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Perfusion imaging of cerebral arteriovenous malformations: a study comparing quantitative continuous arterial spin labeling and dynamic contrast-enhanced magnetic resonance imaging at 3 T

Perfusion imaging of cerebral arteriovenous malformations: a study comparing quantitative continuous arterial spin labeling and dynamic contrast-enhanced magnetic resonance imaging at 3 T

Magnetic Resonance Imaging 29(9): 1157-1164

Assessment of hemodynamics in arteriovenous malformations (AVMs) is important for estimating the risk of bleeding as well as planning and monitoring therapy. In tissues with perfusion values significantly higher than cerebral cortex, continuous arterial spin labeling (CASL) permits both adequate representation and quantification of perfusion. Thirteen patients who had cerebral AVMs were examined with two magnetic resonance imaging (MRI) techniques: perfusion imaging using a CASL technique with two delay times, 800 and 1200 ms, and T(2)-weighted dynamic contrast-enhanced MRI (T(2)-DCE-MRI). The signal-to-noise ratio obtained in our study with the CASL technique at 3 T was sufficient to estimate perfusion in gray matter. Both nidal and venous perfusion turned out larger by factors of 1.71±2.01 and 2.48±1.51 in comparison to T(2)-DCE-MRI when using CASL at delay times of 800 and 1200 ms, respectively. Moreover, the venous and nidal perfusion values of the AVMs measured at T(2)-DCE-MRI did not correlate with those observed at CASL. Evaluation of average perfusion values yielded significantly different results when using a shorter versus a longer delay time. Average gray matter perfusion was 15.8% larger when measured at delay times of w=800 ms versus w=1200 ms, while nidal perfusion was 15.7% larger and venous perfusion was 34.6% larger, respectively. In conclusion, the extremely high perfusion within an AVM could be successfully quantified using CASL. A shorter postlabeling delay time of w=800 ms seems to be more appropriate than a longer time of w=1200 ms because of possible inflow of unlabeled spins at the latter.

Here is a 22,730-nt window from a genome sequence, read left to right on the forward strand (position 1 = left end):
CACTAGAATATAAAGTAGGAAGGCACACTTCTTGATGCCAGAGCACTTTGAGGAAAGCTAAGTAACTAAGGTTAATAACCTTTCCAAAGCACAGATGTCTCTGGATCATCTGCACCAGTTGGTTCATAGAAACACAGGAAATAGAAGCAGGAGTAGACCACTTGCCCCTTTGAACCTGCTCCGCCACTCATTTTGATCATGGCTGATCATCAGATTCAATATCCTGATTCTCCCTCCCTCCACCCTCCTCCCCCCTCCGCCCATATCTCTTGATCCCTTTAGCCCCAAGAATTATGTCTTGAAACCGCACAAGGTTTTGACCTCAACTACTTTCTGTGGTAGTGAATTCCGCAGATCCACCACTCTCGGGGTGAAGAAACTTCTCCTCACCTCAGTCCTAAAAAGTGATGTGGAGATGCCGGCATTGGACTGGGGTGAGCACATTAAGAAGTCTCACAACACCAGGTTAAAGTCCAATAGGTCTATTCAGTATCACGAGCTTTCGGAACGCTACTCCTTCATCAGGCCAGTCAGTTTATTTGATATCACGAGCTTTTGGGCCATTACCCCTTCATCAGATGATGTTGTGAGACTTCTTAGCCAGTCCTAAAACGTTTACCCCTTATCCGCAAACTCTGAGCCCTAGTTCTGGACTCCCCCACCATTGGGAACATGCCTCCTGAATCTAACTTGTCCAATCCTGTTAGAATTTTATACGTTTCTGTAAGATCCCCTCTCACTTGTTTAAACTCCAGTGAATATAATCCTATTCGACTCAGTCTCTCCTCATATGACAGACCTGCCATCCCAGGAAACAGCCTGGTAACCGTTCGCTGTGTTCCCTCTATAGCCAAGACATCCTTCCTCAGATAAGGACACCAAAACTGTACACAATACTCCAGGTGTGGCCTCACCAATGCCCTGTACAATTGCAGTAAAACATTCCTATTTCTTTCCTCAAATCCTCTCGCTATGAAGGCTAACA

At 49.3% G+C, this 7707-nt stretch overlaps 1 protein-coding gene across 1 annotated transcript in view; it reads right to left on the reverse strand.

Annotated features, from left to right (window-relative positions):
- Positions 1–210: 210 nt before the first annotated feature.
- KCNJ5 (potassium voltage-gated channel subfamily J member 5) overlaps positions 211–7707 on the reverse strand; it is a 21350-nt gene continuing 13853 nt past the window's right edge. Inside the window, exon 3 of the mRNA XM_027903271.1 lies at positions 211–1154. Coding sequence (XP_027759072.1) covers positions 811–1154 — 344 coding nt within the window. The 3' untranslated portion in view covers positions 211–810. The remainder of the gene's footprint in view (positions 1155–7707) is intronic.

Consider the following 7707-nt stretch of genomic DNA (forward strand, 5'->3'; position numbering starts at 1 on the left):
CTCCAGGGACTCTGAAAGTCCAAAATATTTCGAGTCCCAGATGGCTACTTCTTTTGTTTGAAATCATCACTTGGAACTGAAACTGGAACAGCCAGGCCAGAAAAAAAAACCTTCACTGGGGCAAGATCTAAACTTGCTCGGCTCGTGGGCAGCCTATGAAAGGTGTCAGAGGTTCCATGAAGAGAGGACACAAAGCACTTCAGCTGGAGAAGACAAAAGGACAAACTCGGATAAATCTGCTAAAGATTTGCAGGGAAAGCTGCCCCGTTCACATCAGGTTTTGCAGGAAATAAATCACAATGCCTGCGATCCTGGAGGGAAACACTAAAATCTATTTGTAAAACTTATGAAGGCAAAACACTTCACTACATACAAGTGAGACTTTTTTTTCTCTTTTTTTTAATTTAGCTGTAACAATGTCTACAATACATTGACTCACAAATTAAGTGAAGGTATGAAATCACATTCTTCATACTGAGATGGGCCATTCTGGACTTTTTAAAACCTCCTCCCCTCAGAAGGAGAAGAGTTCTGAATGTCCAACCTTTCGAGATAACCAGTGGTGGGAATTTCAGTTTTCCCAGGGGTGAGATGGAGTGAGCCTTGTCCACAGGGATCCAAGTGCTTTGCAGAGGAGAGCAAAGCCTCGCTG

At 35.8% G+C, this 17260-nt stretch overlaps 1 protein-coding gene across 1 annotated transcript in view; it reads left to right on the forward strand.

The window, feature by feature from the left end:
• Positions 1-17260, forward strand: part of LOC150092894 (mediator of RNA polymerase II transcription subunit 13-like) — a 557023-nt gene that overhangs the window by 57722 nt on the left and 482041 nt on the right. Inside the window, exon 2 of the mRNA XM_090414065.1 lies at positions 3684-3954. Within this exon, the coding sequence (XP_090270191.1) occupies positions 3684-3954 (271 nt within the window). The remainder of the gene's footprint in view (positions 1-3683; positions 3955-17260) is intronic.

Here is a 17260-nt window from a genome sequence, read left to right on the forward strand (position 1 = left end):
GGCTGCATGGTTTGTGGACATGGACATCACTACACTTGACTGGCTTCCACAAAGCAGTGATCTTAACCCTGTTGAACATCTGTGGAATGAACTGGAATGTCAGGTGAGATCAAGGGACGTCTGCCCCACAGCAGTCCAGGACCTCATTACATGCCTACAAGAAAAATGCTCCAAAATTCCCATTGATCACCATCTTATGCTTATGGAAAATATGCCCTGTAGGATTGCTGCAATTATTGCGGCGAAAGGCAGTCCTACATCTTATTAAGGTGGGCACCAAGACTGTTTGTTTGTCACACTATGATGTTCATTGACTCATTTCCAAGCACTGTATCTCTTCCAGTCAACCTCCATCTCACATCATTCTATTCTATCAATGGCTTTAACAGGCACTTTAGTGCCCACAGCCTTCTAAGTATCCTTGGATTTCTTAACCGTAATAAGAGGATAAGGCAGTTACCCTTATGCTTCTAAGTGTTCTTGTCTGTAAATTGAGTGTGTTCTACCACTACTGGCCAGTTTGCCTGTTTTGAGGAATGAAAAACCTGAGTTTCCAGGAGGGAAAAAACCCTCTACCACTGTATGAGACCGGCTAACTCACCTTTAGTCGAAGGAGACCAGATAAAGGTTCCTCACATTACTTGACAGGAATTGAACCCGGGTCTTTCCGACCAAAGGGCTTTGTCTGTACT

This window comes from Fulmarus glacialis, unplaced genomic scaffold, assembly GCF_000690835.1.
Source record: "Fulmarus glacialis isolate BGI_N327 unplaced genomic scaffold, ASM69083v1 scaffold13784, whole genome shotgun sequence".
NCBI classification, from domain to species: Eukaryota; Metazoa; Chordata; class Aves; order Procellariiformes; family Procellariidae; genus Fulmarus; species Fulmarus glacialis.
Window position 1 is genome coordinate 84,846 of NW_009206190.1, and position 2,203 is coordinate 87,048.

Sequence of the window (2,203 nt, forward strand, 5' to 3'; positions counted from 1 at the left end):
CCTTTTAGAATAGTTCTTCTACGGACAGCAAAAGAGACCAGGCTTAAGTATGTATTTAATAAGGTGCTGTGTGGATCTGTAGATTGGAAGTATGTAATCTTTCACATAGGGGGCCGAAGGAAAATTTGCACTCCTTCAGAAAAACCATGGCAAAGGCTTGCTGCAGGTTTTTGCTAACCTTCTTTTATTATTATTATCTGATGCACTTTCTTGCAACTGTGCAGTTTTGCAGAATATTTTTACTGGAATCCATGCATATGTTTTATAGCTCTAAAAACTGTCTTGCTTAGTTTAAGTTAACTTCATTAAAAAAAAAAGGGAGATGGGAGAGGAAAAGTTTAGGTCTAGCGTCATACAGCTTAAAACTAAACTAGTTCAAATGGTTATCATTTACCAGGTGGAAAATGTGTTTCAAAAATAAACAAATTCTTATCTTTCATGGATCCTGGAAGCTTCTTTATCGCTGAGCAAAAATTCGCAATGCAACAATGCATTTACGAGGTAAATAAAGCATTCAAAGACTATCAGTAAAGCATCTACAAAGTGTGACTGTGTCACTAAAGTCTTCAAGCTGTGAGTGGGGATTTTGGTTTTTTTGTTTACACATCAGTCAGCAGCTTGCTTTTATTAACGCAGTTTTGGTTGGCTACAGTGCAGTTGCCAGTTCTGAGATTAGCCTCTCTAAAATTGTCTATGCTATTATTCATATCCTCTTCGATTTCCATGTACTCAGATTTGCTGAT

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Accession: 054928911

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PMID: 21920687

DOI: 10.1016/j.mri.2011.07.026

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